The 40 descriptors here defined were either based on the sequence of the hairpin, the structure of the hairpin or on a combination of both (Table1; [see Additional file1]). Correlations among these were obvious, for instance, between stem length or GC-content on the one hand and the MFE of a hairpin on the other hand. Correlated descriptors will overemphasize the importance of a more general feature of a miRNA hairpin and affect the usefulness ofL. To assess the correlation among descriptors in theirS< 1 fractions, we calculated Cohen's kappa coefficientκ[41] for all 780 possible pairs of descriptors, using the miRNA hairpins of the taxonomic set Metazoa [see Additional file3]. For each descriptor the most strongly correlated descriptor, as determined by the highest observedκis listed in Table1(columnκ) and Additional file3. The highestκwas found between descriptors 'GCratio' and 'GsurplusC' (κ= 0.995), followed by 'D' and 'Q' (κ= 0.844) and the pair 'P' and 'Z' (κ= 0.784).

          Discriminative power of descriptors

          A discriminative descriptor contributes to the separation of true miRNA hairpins from non-miRNA hairpins. The discriminative power of a descriptor was defined as the ratio of percentages of miRNA hairpins and genomic hairpins that comply with a threshold set to the descriptor's limiting value betweenS= 1 andS< 1 of the LDF (95% of the CDF). A discriminative power smaller than 1.0 implies that relatively more miRNA hairpins are rejected than genomic hairpins. Higher values are obtained for descriptor values that are typically encountered in miRNA hairpins, but that are less common in collections of genomic, predominantly non-miRNA hairpins. The most discriminative descriptor was MFEahl (13.33) and least discriminative were polyC, polyCstem, polyGstem (0.95) (Table1; [see Additional file2]). Figure2illustrates the discriminative power of descriptor MFEahl and reveals a substantial difference between the SN-fitted CDFs of miRNA hairpins and randomly selected genomic hairpins. Only 7% of genomic hairpins complied with the criterion of an MFEahl of 0.314, representing 95% of the CDF of metazoan miRNA hairpins. The opposite was true for the least discriminative descriptors: for example for polyC, 99% of the genomic hairpins versus 96% of the metazoan miRNA hairpins had a longest polyC stretch smaller than five (not shown).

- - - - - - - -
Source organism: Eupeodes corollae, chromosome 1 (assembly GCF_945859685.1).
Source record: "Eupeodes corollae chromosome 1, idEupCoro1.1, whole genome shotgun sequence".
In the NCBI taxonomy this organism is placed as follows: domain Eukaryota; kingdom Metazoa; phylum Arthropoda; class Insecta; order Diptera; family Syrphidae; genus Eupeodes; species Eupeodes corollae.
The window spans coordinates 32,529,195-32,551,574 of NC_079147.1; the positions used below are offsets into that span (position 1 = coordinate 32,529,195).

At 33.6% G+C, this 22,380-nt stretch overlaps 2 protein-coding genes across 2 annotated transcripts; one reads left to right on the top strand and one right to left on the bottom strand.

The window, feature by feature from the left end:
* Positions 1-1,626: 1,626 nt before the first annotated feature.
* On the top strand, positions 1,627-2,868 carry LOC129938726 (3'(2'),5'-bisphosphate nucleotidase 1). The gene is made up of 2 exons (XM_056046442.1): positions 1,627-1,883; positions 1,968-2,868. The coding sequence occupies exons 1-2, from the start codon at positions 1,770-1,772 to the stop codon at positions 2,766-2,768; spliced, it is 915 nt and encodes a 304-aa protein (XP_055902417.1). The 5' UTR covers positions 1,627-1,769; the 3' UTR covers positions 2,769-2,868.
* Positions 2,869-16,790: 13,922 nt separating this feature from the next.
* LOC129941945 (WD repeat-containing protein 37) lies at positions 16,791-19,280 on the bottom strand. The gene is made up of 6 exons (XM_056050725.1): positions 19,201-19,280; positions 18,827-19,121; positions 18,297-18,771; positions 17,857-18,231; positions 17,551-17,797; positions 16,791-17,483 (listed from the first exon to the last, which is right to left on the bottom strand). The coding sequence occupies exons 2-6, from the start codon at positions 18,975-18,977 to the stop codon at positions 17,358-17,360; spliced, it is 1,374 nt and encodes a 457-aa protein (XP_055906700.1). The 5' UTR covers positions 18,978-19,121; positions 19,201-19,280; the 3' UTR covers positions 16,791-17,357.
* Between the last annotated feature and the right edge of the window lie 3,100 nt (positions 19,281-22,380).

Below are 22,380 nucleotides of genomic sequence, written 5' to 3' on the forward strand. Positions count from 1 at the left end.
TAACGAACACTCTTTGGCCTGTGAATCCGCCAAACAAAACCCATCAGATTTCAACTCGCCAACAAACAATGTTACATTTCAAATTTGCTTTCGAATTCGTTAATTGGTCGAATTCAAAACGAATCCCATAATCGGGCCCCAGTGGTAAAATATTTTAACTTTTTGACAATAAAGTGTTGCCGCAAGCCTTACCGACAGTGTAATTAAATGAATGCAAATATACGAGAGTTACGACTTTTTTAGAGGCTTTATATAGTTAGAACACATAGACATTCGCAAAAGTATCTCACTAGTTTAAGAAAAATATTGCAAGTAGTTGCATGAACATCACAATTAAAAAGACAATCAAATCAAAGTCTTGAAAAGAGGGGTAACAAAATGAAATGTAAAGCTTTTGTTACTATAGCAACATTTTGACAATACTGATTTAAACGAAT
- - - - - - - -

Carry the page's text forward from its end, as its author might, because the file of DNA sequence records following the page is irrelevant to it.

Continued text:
Figure 2

          Discriminative power of the descriptor MFEahl. Red curve represents the CDF of the descriptor MFEahl for the taxonomic set Metazoa (3,902 miRNA hairpins). Blue curve represents the CDF of the SN-fitted distribution of the same descriptor in case of 100,000 randomly selected hairpins from theC. elegansgenome. Green curve represents the discriminative power, calculated as sensitivity/(1.0-specificity). The fraction of hairpins in theS< 1 fraction is shaded (S< 1 cut-off at 95% of the CDF of known miRNA hairpins). The discriminative power at 95% sensitivity is shown by a green arrow (13.33). SN-fitted means are shown by red (0.44) and blue (0.18) arrows.

          Delimiting a subset of most informative descriptors